If you work on large, busy sites, self leveling is an absolute must. A self leveling construction laser corrects for slight disturbances from wind or vibration, and will shut off for greater disturbances. Manually leveled lasers must be periodically checked and re-leveled to assure accurate results. This is fine for small, well controlled sites such as house foundations, or deck and landscaping work. Self leveling lasers are a must for larger jobs and commercial buildings. Self leveling is achieved by either a servo motor system or a compensator, both which can provide similar accuracy. If you are placing the laser level on a 3 metre tripod for machine control work, or up on wall angle for suspended ceiling installation, a servo leveled laser is handy because it does not have to be rough leveled. Compensator leveling systems have to be roughed-in before they can self level and are simpler electronically.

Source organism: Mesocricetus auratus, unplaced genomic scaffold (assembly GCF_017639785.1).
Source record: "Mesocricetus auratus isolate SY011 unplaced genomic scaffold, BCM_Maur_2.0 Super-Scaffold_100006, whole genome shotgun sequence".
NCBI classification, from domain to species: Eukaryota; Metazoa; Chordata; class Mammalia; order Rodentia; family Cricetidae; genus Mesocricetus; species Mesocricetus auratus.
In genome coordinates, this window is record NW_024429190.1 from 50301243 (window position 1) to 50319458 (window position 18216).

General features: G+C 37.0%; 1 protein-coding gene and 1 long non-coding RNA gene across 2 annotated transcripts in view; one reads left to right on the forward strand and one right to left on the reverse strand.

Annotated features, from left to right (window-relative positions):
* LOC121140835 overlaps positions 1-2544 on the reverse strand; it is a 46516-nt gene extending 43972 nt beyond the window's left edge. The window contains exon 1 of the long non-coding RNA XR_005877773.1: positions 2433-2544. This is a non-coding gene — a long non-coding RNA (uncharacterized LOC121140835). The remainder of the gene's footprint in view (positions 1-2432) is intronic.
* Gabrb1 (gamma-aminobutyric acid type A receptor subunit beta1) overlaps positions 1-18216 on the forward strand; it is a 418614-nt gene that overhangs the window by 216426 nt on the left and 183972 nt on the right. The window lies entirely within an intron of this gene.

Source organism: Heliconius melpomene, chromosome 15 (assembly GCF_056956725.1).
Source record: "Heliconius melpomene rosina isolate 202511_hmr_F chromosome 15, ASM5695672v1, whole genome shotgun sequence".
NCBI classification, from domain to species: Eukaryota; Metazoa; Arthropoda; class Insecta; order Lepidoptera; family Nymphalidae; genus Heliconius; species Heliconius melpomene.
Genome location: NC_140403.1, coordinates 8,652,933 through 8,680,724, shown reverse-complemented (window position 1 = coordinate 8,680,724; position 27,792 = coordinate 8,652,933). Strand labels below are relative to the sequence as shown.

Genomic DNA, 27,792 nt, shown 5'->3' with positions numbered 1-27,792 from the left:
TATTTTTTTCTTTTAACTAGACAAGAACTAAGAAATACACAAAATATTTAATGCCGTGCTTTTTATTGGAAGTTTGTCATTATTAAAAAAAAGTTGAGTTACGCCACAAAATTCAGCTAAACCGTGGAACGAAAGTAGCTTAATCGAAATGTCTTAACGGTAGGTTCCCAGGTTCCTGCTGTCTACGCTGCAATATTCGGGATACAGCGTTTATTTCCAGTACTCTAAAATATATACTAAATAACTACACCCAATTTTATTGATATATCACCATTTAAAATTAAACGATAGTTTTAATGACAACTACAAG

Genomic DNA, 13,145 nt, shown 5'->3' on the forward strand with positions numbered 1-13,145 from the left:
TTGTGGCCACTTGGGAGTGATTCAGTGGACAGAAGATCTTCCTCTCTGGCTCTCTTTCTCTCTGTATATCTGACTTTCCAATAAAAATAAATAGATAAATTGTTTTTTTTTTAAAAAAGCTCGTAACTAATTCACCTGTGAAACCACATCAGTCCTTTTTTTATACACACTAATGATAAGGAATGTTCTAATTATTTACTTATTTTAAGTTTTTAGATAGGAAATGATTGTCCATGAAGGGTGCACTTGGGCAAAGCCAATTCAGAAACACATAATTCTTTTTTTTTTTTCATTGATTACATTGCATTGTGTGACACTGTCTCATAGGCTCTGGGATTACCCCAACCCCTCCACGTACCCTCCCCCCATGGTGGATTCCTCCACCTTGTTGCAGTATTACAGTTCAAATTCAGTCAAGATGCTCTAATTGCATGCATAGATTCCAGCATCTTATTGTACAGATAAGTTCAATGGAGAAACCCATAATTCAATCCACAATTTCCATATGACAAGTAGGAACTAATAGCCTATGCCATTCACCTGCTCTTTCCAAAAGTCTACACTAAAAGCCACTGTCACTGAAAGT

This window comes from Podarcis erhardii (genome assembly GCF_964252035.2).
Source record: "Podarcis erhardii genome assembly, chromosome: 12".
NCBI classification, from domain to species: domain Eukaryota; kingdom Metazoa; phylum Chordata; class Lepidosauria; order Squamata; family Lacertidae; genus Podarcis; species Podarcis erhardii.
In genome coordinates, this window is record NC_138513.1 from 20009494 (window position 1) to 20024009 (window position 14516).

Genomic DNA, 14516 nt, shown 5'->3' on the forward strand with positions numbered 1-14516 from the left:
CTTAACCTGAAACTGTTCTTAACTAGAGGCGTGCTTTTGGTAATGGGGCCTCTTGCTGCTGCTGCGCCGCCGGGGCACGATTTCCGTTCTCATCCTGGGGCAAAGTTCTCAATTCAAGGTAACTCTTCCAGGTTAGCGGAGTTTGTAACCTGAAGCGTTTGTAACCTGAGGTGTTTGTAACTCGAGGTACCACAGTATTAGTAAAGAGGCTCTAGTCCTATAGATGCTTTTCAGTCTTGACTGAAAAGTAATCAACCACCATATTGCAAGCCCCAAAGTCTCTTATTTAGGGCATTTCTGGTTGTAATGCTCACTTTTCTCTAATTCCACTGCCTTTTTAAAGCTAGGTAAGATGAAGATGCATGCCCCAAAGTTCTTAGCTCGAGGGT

How much accuracy do you need in your construction laser level?
Rotary construction laser accuracy starts on the low end at about +/- 6mm per 30m for inexpensive manually leveled products, and increases to as fine as ±7 arc sec (1mm per 30m) for self leveling lasers. Error increases with distance from the laser transmitter. If a laser's accuracy is ±1mm at 30m, it is ± 2mm at 60m and ± 4mm at 120m. The best accuracycomes from working as close as possible to the laser level.
Do you need a laser level tool that can also project a slope?
Construction lasers for precision slope (storm sewers or airport runways) have mechanical or digital counters that enable entry of slope in increments of .01% or better. For less precise applications such as drainage ditches and drive ways there are self-leveling lasers capable of manual "slope matching".